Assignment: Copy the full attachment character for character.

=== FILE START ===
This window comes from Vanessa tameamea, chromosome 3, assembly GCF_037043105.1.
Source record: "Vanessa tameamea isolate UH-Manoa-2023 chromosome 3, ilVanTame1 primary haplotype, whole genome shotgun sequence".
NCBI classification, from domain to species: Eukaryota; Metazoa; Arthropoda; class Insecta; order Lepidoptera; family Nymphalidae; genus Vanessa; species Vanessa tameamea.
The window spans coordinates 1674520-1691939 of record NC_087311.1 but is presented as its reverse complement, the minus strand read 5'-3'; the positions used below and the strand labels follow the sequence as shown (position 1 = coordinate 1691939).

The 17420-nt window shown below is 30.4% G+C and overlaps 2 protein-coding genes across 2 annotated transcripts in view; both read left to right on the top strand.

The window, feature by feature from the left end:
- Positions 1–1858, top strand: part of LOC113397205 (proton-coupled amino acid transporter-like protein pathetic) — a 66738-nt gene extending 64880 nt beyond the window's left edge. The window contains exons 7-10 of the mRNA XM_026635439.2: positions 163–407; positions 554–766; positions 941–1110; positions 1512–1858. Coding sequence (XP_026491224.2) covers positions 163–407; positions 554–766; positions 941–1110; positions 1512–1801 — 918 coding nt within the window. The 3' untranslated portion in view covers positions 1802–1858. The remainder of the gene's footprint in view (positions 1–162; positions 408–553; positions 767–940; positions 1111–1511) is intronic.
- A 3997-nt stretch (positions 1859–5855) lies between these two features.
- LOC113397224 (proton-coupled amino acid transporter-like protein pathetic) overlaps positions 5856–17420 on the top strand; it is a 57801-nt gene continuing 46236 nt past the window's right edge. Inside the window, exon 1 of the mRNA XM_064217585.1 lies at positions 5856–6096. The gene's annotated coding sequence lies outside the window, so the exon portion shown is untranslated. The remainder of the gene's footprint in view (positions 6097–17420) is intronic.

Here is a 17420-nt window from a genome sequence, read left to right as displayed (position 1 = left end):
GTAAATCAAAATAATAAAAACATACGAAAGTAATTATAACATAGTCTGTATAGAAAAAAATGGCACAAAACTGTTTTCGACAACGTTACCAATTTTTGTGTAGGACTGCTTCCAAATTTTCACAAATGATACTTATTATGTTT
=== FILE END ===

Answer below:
This window comes from Vanessa tameamea, chromosome 3, assembly GCF_037043105.1.
Source record: "Vanessa tameamea isolate UH-Manoa-2023 chromosome 3, ilVanTame1 primary haplotype, whole genome shotgun sequence".
NCBI classification, from domain to species: Eukaryota; Metazoa; Arthropoda; class Insecta; order Lepidoptera; family Nymphalidae; genus Vanessa; species Vanessa tameamea.
The window spans coordinates 1674520-1691939 of record NC_087311.1 but is presented as its reverse complement, the minus strand read 5'-3'; the positions used below and the strand labels follow the sequence as shown (position 1 = coordinate 1691939).

The 17420-nt window shown below is 30.4% G+C and overlaps 2 protein-coding genes across 2 annotated transcripts in view; both read left to right on the top strand.

The window, feature by feature from the left end:
- Positions 1–1858, top strand: part of LOC113397205 (proton-coupled amino acid transporter-like protein pathetic) — a 66738-nt gene extending 64880 nt beyond the window's left edge. The window contains exons 7-10 of the mRNA XM_026635439.2: positions 163–407; positions 554–766; positions 941–1110; positions 1512–1858. Coding sequence (XP_026491224.2) covers positions 163–407; positions 554–766; positions 941–1110; positions 1512–1801 — 918 coding nt within the window. The 3' untranslated portion in view covers positions 1802–1858. The remainder of the gene's footprint in view (positions 1–162; positions 408–553; positions 767–940; positions 1111–1511) is intronic.
- A 3997-nt stretch (positions 1859–5855) lies between these two features.
- LOC113397224 (proton-coupled amino acid transporter-like protein pathetic) overlaps positions 5856–17420 on the top strand; it is a 57801-nt gene continuing 46236 nt past the window's right edge. Inside the window, exon 1 of the mRNA XM_064217585.1 lies at positions 5856–6096. The gene's annotated coding sequence lies outside the window, so the exon portion shown is untranslated. The remainder of the gene's footprint in view (positions 6097–17420) is intronic.

Here is a 17420-nt window from a genome sequence, read left to right as displayed (position 1 = left end):
GTAAATCAAAATAATAAAAACATACGAAAGTAATTATAACATAGTCTGTATAGAAAAAAATGGCACAAAACTGTTTTCGACAACGTTACCAATTTTTGTGTAGGACTGCTTCCAAATTTTCACAAATGATACTTATTATGTTT